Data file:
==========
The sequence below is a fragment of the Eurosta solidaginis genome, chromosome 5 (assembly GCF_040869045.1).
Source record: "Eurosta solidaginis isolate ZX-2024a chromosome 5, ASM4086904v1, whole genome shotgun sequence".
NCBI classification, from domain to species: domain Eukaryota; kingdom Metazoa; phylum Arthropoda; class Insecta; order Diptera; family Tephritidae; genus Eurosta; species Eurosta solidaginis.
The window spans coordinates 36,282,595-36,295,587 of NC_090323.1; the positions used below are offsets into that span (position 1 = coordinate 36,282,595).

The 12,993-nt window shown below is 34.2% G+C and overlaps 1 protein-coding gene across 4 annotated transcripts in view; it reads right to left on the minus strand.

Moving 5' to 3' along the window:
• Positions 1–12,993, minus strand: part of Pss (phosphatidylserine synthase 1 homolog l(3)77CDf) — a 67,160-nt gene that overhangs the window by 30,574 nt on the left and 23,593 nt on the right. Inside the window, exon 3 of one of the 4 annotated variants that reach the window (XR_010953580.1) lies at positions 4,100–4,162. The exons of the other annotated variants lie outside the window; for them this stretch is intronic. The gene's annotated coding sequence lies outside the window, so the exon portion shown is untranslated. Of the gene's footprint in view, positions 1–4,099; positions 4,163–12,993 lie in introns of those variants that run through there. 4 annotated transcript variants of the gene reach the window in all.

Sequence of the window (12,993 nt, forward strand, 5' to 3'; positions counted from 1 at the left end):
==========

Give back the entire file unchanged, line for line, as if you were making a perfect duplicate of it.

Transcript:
The sequence below is a fragment of the Eurosta solidaginis genome, chromosome 5 (assembly GCF_040869045.1).
Source record: "Eurosta solidaginis isolate ZX-2024a chromosome 5, ASM4086904v1, whole genome shotgun sequence".
NCBI classification, from domain to species: domain Eukaryota; kingdom Metazoa; phylum Arthropoda; class Insecta; order Diptera; family Tephritidae; genus Eurosta; species Eurosta solidaginis.
The window spans coordinates 36,282,595-36,295,587 of NC_090323.1; the positions used below are offsets into that span (position 1 = coordinate 36,282,595).

The 12,993-nt window shown below is 34.2% G+C and overlaps 1 protein-coding gene across 4 annotated transcripts in view; it reads right to left on the minus strand.

Moving 5' to 3' along the window:
• Positions 1–12,993, minus strand: part of Pss (phosphatidylserine synthase 1 homolog l(3)77CDf) — a 67,160-nt gene that overhangs the window by 30,574 nt on the left and 23,593 nt on the right. Inside the window, exon 3 of one of the 4 annotated variants that reach the window (XR_010953580.1) lies at positions 4,100–4,162. The exons of the other annotated variants lie outside the window; for them this stretch is intronic. The gene's annotated coding sequence lies outside the window, so the exon portion shown is untranslated. Of the gene's footprint in view, positions 1–4,099; positions 4,163–12,993 lie in introns of those variants that run through there. 4 annotated transcript variants of the gene reach the window in all.

Sequence of the window (12,993 nt, forward strand, 5' to 3'; positions counted from 1 at the left end):